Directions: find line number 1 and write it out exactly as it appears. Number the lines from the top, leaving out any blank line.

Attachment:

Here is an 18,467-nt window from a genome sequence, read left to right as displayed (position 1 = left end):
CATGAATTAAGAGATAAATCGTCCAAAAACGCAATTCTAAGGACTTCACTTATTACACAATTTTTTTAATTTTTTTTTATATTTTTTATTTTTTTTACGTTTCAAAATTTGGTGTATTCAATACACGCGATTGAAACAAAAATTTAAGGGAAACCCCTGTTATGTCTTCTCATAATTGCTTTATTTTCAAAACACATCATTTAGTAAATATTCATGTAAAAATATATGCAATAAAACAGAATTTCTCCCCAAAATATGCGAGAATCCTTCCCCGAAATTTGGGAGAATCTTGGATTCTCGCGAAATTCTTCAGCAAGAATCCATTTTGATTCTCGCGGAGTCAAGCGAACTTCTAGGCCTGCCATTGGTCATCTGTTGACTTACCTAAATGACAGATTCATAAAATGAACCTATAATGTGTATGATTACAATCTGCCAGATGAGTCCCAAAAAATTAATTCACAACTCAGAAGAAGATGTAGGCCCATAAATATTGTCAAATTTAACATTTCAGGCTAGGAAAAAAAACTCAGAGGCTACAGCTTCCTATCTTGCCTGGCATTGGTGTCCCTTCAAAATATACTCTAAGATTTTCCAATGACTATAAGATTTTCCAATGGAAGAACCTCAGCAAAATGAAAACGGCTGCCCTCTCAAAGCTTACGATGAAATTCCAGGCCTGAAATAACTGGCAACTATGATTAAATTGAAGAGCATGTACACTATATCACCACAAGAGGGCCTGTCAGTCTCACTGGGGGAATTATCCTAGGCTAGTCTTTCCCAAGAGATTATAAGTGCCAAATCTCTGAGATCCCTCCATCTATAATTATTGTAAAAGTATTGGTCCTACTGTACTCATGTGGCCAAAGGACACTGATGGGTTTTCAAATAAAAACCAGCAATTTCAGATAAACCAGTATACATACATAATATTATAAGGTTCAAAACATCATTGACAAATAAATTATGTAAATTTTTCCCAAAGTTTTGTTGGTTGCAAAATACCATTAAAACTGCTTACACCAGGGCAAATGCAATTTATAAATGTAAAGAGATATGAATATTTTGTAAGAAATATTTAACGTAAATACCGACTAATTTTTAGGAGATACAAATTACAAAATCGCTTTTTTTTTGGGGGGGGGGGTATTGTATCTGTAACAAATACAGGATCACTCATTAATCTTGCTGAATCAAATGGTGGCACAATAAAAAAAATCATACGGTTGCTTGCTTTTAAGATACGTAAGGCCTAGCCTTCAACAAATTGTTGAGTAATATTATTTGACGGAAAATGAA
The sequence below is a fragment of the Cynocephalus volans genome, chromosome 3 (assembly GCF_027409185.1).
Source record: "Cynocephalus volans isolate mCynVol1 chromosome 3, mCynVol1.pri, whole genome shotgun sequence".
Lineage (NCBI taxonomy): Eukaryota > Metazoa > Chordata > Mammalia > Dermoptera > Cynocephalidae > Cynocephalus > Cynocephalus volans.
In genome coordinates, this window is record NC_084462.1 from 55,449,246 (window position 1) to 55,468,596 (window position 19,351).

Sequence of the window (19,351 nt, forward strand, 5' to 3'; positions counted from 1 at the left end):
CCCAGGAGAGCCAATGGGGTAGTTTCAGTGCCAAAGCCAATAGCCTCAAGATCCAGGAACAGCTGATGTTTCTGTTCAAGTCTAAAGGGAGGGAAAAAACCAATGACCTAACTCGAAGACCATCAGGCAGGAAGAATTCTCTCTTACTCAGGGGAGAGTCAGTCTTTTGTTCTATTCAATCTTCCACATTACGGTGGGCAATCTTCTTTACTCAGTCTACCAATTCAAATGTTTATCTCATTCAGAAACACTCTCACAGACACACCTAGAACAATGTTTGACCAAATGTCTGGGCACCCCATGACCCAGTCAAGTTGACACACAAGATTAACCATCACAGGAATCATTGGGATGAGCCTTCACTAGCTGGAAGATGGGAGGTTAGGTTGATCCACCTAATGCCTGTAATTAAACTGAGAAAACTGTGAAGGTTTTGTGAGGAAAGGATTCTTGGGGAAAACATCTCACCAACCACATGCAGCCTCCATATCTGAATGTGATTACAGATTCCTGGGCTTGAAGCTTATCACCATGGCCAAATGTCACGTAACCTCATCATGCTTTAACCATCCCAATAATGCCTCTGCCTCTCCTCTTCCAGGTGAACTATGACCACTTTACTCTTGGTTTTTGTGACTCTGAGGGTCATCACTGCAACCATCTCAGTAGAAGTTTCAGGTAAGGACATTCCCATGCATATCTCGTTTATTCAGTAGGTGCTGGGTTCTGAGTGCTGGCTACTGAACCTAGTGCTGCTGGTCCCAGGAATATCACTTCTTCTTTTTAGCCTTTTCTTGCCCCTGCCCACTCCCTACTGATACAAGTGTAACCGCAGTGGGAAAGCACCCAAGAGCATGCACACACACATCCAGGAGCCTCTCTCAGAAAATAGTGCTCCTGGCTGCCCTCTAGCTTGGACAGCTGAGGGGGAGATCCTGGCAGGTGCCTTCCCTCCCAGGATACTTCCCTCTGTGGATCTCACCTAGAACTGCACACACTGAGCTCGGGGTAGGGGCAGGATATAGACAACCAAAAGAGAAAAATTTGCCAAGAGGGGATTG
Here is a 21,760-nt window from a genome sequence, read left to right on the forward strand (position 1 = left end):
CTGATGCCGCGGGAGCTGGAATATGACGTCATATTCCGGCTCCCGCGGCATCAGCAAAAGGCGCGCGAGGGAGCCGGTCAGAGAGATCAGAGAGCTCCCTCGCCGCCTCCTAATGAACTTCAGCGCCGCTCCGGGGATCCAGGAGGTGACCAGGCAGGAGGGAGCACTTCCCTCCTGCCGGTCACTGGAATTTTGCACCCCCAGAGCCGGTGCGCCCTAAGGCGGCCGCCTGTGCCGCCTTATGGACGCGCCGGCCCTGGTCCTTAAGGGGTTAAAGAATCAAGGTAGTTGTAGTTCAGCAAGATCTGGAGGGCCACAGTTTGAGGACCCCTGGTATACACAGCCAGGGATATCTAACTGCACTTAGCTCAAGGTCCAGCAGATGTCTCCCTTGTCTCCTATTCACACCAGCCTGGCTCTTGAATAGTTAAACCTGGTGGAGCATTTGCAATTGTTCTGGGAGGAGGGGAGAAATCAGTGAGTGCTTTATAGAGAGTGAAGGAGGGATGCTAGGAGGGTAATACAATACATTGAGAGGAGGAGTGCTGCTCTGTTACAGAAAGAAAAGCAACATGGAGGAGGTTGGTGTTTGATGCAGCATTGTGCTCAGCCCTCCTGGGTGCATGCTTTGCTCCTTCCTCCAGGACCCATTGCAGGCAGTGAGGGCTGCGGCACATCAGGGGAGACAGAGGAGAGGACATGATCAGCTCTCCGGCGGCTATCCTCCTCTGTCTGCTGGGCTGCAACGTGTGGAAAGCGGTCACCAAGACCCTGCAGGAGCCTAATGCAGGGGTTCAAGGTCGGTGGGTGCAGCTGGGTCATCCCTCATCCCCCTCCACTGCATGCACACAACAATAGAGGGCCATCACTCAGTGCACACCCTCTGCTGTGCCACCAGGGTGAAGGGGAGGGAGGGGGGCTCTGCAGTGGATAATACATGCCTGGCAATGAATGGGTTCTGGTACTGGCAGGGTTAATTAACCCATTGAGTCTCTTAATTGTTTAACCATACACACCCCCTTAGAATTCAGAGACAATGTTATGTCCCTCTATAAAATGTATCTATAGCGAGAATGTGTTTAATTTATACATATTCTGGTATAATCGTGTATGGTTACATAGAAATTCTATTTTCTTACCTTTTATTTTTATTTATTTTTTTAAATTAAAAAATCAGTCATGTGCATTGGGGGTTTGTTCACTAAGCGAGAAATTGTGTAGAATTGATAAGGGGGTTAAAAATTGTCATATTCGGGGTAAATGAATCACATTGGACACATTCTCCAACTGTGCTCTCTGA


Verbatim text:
Here is an 18,467-nt window from a genome sequence, read left to right as displayed (position 1 = left end):